MELT! is an accessible, informative, and entertaining cooking with cheese book i collaboratively contributed to with BBQ legend Bob Hart. Available here
Below is just one of the delicious recipe lifted from the MELT!
(Photo: Dean Cambray)
Labneh – a silky yoghurt cheese you can create in your own kitchen – is a foundation of Lebanese cooking, and is also deliciously simple. And if you choose to make it from your own home-made yoghurt, as we suggest here, so much the better. Although a good, pot-set natural yoghurt works brilliantly. We were taught to make labneh, and the shanklish that follows, by the legendary Marwa Makool from Melbourne’s Oasis Bakery. – Bob Hart
1 litre whole milk (ewe’s milk, if possible)
2 tbs natural ewe’s milk yoghurt
EV olive oil
In a saucepan, bring the milk gently to a boil. Remove from the heat and allow to cool to body warmth, or until you can easily tolerate it to the touch. Stir the yoghurt into half a cup of the warm milk, allowing it to dissolve fully, and then add to the rest of the milk and stir well. Cover the mixture and leave to stand in a warm place for 24 hours. Place a clean thin tea towel or – better still – muslin or layered cheesecloth in a large strainer.
Salt the yoghurt mixture to taste and pour into the strainer over a bowl.
Tie the material at the top to enclose the yoghurt mixture, but leave it in the strainer in a bowl and keep it in the fridge for 12 hours, or until the desired texture is achieved, discarding the liquid that drips into the bowl. (Alternatively, you can hang the wrapped yoghurt over a bowl, but few fridges will easily accommodate that technique. Also, remember that extra time means a firmer texture.)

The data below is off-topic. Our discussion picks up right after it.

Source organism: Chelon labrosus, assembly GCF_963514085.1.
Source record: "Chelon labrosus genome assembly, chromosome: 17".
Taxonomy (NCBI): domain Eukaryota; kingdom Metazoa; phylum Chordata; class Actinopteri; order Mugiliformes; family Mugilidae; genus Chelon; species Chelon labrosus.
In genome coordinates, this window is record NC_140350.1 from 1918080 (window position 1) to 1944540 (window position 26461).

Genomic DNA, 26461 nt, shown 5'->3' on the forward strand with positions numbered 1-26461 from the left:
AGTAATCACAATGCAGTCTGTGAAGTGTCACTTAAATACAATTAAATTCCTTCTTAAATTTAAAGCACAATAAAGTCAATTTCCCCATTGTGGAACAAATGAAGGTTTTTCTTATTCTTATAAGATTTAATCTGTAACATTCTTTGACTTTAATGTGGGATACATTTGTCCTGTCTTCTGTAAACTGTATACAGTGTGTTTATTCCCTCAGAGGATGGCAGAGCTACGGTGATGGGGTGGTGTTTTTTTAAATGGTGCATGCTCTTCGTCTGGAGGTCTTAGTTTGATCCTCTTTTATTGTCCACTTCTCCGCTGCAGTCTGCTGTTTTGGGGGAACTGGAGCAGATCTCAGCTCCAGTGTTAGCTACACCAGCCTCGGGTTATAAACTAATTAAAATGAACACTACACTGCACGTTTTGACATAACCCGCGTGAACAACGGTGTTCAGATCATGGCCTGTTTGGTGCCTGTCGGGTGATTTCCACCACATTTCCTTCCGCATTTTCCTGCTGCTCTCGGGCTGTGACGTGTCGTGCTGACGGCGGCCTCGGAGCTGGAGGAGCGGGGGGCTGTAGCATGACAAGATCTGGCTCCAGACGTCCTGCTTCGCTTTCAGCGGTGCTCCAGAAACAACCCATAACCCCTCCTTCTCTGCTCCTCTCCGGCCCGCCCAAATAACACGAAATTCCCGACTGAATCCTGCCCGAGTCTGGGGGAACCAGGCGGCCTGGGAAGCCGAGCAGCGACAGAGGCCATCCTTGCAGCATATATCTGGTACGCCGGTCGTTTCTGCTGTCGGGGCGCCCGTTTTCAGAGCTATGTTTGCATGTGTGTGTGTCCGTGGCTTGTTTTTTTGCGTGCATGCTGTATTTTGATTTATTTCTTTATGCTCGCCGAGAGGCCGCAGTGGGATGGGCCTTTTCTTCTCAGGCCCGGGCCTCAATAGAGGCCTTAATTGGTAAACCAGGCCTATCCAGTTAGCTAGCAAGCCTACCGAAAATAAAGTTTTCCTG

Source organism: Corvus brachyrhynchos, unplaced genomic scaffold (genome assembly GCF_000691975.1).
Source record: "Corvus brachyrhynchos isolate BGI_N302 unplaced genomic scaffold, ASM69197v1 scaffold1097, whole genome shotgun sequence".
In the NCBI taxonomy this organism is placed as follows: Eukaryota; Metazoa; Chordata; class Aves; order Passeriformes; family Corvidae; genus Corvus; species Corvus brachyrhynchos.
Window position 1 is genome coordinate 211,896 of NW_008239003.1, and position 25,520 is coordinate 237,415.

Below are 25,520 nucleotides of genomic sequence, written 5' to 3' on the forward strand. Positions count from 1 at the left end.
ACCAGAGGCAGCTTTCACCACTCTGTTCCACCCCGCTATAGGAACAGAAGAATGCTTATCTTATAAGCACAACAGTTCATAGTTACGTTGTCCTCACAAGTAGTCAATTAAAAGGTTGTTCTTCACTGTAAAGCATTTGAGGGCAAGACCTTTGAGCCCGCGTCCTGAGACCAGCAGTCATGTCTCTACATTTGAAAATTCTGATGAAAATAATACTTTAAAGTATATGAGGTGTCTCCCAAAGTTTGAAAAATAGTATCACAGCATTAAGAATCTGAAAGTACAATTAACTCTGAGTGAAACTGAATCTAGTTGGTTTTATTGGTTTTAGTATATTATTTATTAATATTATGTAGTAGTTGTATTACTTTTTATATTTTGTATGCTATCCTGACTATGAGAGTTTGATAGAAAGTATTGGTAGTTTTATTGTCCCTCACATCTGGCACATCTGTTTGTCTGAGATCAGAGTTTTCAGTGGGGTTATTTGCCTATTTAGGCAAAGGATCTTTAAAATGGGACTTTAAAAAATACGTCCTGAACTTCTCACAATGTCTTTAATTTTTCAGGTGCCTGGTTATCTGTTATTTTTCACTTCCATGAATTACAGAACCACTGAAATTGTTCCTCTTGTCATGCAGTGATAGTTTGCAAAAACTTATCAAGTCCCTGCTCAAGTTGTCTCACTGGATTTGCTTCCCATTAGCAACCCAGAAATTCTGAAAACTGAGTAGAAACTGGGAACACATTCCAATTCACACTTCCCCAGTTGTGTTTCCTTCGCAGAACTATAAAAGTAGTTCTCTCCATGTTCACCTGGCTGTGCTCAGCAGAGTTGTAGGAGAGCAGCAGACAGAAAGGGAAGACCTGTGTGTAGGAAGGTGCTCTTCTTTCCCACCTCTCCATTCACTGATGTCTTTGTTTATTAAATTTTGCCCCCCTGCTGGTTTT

To serve, spread the labneh in a bowl or on a plate, sprinkle with zaatar and drizzle with EV olive oil.
For a lively variation, once you have prepared your labneh, but before you serve it, try this: wearing a pair of disposable gloves, dip your fingers into olive oil and roll the labneh into small balls. Place these in a container with olive oil and add dried chilli flakes to the oil. These will keep in oil for up to three months, getting even better, day by day.
CHEESE NOTES Yoghurt is not a cheese. It is milk thickened through the use of a bacterial starter rather than rennet, and the whey is not separated and drained off as in cheese-making. But don’t let that stop you making, and eating, labneh. Natural yoghurt made from ewe’s milk is the traditional choice for this recipe. It contains almost twice as much fat and calcium as cow’s milk, and its rich, silky texture balances beautifully with the lemony acidity of natural yoghurt. – Will Studd